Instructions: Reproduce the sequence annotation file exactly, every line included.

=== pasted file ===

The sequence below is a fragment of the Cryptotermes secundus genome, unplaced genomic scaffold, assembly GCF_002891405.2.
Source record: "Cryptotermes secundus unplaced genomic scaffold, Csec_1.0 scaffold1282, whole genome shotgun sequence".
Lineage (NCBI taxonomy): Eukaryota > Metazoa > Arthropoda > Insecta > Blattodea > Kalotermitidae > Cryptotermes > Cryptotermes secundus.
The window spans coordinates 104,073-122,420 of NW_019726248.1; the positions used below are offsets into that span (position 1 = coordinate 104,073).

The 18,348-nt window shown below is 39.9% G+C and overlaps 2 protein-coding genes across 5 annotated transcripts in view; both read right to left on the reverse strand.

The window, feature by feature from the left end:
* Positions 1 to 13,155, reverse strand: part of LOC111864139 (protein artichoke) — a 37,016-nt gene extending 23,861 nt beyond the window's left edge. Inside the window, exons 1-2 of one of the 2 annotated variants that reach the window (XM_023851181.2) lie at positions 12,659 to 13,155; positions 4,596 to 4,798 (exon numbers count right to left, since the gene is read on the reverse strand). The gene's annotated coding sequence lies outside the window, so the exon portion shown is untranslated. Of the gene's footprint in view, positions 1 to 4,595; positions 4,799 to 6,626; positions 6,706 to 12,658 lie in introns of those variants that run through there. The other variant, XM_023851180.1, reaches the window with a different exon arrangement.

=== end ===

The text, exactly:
The sequence below is a fragment of the Cryptotermes secundus genome, unplaced genomic scaffold, assembly GCF_002891405.2.
Source record: "Cryptotermes secundus unplaced genomic scaffold, Csec_1.0 scaffold1282, whole genome shotgun sequence".
Lineage (NCBI taxonomy): Eukaryota > Metazoa > Arthropoda > Insecta > Blattodea > Kalotermitidae > Cryptotermes > Cryptotermes secundus.
The window spans coordinates 104,073-122,420 of NW_019726248.1; the positions used below are offsets into that span (position 1 = coordinate 104,073).

The 18,348-nt window shown below is 39.9% G+C and overlaps 2 protein-coding genes across 5 annotated transcripts in view; both read right to left on the reverse strand.

The window, feature by feature from the left end:
* Positions 1 to 13,155, reverse strand: part of LOC111864139 (protein artichoke) — a 37,016-nt gene extending 23,861 nt beyond the window's left edge. Inside the window, exons 1-2 of one of the 2 annotated variants that reach the window (XM_023851181.2) lie at positions 12,659 to 13,155; positions 4,596 to 4,798 (exon numbers count right to left, since the gene is read on the reverse strand). The gene's annotated coding sequence lies outside the window, so the exon portion shown is untranslated. Of the gene's footprint in view, positions 1 to 4,595; positions 4,799 to 6,626; positions 6,706 to 12,658 lie in introns of those variants that run through there. The other variant, XM_023851180.1, reaches the window with a different exon arrangement.